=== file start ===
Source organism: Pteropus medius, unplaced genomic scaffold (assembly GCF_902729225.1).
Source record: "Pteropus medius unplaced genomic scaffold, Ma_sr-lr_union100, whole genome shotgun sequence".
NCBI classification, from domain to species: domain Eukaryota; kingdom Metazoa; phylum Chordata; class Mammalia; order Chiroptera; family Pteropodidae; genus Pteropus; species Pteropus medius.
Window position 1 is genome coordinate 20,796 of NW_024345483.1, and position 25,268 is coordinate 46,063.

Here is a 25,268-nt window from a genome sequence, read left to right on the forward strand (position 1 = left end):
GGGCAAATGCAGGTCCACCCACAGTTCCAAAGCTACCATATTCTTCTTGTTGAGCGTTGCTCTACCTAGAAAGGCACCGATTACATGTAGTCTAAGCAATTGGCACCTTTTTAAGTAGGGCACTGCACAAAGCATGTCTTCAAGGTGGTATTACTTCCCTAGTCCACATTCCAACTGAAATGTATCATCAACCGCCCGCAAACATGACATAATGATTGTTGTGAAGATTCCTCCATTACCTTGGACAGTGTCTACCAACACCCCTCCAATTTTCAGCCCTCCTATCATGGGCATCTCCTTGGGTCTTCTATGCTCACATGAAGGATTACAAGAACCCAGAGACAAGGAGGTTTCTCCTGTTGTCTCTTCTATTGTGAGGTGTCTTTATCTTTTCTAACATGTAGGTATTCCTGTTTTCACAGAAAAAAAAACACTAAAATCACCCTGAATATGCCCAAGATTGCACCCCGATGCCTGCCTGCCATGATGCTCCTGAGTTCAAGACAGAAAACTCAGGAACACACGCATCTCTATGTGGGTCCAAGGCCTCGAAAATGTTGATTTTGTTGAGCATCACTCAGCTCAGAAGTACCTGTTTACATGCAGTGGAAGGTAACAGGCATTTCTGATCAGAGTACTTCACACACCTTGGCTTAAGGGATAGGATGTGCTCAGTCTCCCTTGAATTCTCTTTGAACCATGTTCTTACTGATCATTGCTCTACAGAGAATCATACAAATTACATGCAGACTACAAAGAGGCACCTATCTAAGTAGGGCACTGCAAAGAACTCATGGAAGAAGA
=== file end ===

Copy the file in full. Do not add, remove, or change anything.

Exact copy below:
Source organism: Pteropus medius, unplaced genomic scaffold (assembly GCF_902729225.1).
Source record: "Pteropus medius unplaced genomic scaffold, Ma_sr-lr_union100, whole genome shotgun sequence".
NCBI classification, from domain to species: domain Eukaryota; kingdom Metazoa; phylum Chordata; class Mammalia; order Chiroptera; family Pteropodidae; genus Pteropus; species Pteropus medius.
Window position 1 is genome coordinate 20,796 of NW_024345483.1, and position 25,268 is coordinate 46,063.

Here is a 25,268-nt window from a genome sequence, read left to right on the forward strand (position 1 = left end):
GGGCAAATGCAGGTCCACCCACAGTTCCAAAGCTACCATATTCTTCTTGTTGAGCGTTGCTCTACCTAGAAAGGCACCGATTACATGTAGTCTAAGCAATTGGCACCTTTTTAAGTAGGGCACTGCACAAAGCATGTCTTCAAGGTGGTATTACTTCCCTAGTCCACATTCCAACTGAAATGTATCATCAACCGCCCGCAAACATGACATAATGATTGTTGTGAAGATTCCTCCATTACCTTGGACAGTGTCTACCAACACCCCTCCAATTTTCAGCCCTCCTATCATGGGCATCTCCTTGGGTCTTCTATGCTCACATGAAGGATTACAAGAACCCAGAGACAAGGAGGTTTCTCCTGTTGTCTCTTCTATTGTGAGGTGTCTTTATCTTTTCTAACATGTAGGTATTCCTGTTTTCACAGAAAAAAAAACACTAAAATCACCCTGAATATGCCCAAGATTGCACCCCGATGCCTGCCTGCCATGATGCTCCTGAGTTCAAGACAGAAAACTCAGGAACACACGCATCTCTATGTGGGTCCAAGGCCTCGAAAATGTTGATTTTGTTGAGCATCACTCAGCTCAGAAGTACCTGTTTACATGCAGTGGAAGGTAACAGGCATTTCTGATCAGAGTACTTCACACACCTTGGCTTAAGGGATAGGATGTGCTCAGTCTCCCTTGAATTCTCTTTGAACCATGTTCTTACTGATCATTGCTCTACAGAGAATCATACAAATTACATGCAGACTACAAAGAGGCACCTATCTAAGTAGGGCACTGCAAAGAACTCATGGAAGAAGA